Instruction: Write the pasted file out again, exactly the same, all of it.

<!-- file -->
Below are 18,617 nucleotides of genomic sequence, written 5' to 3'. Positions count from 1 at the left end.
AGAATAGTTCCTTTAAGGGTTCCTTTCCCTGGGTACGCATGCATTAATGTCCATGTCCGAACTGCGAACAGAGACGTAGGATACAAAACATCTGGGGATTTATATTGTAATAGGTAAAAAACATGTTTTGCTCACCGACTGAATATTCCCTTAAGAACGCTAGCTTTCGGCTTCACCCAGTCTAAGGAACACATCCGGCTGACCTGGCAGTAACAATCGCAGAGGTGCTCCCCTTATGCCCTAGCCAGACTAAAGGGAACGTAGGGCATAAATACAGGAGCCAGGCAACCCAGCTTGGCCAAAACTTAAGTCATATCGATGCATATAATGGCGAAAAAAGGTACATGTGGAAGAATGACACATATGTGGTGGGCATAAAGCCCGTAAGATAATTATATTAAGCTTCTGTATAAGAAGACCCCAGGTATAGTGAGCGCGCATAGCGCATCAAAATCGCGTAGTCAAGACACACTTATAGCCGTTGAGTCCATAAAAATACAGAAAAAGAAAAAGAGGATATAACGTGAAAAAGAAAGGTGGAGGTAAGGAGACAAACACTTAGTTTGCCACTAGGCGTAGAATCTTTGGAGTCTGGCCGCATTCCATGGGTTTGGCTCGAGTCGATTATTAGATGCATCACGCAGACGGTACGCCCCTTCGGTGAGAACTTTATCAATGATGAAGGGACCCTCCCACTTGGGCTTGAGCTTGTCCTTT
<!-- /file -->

Below are 18,617 nucleotides of genomic sequence, written 5' to 3'. Positions count from 1 at the left end.
AGAATAGTTCCTTTAAGGGTTCCTTTCCCTGGGTACGCATGCATTAATGTCCATGTCCGAACTGCGAACAGAGACGTAGGATACAAAACATCTGGGGATTTATATTGTAATAGGTAAAAAACATGTTTTGCTCACCGACTGAATATTCCCTTAAGAACGCTAGCTTTCGGCTTCACCCAGTCTAAGGAACACATCCGGCTGACCTGGCAGTAACAATCGCAGAGGTGCTCCCCTTATGCCCTAGCCAGACTAAAGGGAACGTAGGGCATAAATACAGGAGCCAGGCAACCCAGCTTGGCCAAAACTTAAGTCATATCGATGCATATAATGGCGAAAAAAGGTACATGTGGAAGAATGACACATATGTGGTGGGCATAAAGCCCGTAAGATAATTATATTAAGCTTCTGTATAAGAAGACCCCAGGTATAGTGAGCGCGCATAGCGCATCAAAATCGCGTAGTCAAGACACACTTATAGCCGTTGAGTCCATAAAAATACAGAAAAAGAAAAAGAGGATATAACGTGAAAAAGAAAGGTGGAGGTAAGGAGACAAACACTTAGTTTGCCACTAGGCGTAGAATCTTTGGAGTCTGGCCGCATTCCATGGGTTTGGCTCGAGTCGATTATTAGATGCATCACGCAGACGGTACGCCCCTTCGGTGAGAACTTTATCAATGATGAAGGGACCCTCCCACTTGGGCTTGAGCTTGTCCTTT